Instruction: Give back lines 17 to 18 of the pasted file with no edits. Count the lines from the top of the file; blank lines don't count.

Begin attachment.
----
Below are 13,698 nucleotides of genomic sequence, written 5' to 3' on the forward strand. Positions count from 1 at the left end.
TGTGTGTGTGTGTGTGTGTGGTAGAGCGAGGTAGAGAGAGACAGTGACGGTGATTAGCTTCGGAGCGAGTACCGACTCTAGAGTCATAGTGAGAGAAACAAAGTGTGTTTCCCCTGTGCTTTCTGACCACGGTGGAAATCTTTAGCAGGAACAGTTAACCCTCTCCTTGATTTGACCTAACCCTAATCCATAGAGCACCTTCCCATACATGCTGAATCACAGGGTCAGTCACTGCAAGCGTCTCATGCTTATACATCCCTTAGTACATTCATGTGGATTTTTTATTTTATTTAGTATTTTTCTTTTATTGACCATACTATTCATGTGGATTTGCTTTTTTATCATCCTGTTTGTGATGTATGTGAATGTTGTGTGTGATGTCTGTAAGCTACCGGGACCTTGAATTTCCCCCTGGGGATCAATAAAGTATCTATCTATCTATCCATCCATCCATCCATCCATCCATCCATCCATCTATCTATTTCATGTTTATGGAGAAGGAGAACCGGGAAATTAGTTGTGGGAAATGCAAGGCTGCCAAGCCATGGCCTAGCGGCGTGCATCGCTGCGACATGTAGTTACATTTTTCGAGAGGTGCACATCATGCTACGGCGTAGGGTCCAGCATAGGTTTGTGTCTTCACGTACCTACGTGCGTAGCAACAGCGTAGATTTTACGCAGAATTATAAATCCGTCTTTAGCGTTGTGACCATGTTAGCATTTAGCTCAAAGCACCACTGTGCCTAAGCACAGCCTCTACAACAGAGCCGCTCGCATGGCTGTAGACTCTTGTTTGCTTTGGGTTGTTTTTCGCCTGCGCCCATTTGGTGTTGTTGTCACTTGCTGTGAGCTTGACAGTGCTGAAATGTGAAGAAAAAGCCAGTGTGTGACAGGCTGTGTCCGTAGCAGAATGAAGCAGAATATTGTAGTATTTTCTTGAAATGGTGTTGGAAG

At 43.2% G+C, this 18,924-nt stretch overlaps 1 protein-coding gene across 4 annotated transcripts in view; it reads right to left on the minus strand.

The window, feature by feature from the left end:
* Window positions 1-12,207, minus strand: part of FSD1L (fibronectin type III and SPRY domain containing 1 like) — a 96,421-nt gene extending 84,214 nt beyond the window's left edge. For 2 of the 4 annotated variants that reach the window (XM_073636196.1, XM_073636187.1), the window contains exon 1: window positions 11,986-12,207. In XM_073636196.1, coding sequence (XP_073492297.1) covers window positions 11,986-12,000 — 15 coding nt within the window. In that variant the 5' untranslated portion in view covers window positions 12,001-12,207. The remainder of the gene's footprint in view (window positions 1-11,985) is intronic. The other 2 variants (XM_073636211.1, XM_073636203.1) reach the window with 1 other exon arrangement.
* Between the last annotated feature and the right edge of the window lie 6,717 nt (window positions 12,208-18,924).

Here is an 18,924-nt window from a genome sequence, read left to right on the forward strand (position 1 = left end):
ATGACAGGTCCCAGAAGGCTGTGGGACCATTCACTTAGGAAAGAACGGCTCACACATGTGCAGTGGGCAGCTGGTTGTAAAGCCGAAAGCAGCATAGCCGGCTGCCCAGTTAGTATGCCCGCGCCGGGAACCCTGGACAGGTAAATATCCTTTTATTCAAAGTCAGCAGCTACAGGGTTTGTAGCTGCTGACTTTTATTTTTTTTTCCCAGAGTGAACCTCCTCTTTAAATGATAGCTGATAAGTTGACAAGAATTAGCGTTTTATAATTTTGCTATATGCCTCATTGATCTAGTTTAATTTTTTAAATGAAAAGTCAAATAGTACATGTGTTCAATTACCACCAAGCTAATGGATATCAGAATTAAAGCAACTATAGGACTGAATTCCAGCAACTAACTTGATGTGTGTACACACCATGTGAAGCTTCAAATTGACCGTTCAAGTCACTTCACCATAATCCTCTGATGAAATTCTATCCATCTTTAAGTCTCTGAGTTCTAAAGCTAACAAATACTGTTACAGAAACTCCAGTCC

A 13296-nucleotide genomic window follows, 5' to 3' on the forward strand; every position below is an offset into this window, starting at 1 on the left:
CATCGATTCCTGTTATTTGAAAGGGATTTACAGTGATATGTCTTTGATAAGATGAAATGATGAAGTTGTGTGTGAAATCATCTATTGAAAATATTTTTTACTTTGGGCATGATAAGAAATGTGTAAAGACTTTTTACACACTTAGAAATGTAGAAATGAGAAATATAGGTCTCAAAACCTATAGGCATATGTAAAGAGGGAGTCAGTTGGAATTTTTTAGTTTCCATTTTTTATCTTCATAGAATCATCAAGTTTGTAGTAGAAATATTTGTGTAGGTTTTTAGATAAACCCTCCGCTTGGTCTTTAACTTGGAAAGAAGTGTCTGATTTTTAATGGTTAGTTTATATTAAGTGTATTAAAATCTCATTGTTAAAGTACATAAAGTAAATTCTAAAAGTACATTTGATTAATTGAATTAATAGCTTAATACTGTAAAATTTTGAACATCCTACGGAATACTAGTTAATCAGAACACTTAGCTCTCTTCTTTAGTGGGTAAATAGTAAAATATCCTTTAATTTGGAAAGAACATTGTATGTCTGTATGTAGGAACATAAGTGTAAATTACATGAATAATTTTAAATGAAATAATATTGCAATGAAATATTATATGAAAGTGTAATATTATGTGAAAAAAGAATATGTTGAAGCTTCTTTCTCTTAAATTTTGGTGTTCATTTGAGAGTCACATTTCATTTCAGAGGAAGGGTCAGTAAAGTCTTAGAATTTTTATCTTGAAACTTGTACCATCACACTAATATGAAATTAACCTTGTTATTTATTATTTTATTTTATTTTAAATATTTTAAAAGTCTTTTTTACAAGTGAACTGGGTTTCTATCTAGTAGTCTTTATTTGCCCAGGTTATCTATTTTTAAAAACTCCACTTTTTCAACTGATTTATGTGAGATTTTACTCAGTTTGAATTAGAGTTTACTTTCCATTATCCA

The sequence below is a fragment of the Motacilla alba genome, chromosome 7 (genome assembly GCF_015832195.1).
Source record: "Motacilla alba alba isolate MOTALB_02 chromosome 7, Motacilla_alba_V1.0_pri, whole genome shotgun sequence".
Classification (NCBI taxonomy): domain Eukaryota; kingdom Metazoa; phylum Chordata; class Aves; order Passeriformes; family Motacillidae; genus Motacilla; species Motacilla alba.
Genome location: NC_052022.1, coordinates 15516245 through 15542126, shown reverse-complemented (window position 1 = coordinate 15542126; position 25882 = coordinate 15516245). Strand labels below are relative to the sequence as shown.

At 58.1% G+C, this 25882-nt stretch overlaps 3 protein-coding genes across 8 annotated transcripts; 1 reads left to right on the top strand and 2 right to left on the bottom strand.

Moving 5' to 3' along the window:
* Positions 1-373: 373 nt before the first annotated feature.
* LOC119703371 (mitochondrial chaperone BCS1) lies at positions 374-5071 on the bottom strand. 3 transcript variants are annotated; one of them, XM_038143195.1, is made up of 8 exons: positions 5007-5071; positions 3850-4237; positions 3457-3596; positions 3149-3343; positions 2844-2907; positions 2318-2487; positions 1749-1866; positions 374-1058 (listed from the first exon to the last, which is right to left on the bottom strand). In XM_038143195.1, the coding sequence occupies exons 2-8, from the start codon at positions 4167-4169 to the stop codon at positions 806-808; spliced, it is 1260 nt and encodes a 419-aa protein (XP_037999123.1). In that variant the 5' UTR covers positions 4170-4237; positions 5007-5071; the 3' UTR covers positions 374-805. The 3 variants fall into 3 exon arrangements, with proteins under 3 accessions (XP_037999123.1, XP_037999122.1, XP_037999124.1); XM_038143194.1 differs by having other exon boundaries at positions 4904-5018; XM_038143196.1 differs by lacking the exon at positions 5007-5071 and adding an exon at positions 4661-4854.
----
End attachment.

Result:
* Positions 1-373: 373 nt before the first annotated feature.
* LOC119703371 (mitochondrial chaperone BCS1) lies at positions 374-5071 on the bottom strand. 3 transcript variants are annotated; one of them, XM_038143195.1, is made up of 8 exons: positions 5007-5071; positions 3850-4237; positions 3457-3596; positions 3149-3343; positions 2844-2907; positions 2318-2487; positions 1749-1866; positions 374-1058 (listed from the first exon to the last, which is right to left on the bottom strand). In XM_038143195.1, the coding sequence occupies exons 2-8, from the start codon at positions 4167-4169 to the stop codon at positions 806-808; spliced, it is 1260 nt and encodes a 419-aa protein (XP_037999123.1). In that variant the 5' UTR covers positions 4170-4237; positions 5007-5071; the 3' UTR covers positions 374-805. The 3 variants fall into 3 exon arrangements, with proteins under 3 accessions (XP_037999123.1, XP_037999122.1, XP_037999124.1); XM_038143194.1 differs by having other exon boundaries at positions 4904-5018; XM_038143196.1 differs by lacking the exon at positions 5007-5071 and adding an exon at positions 4661-4854.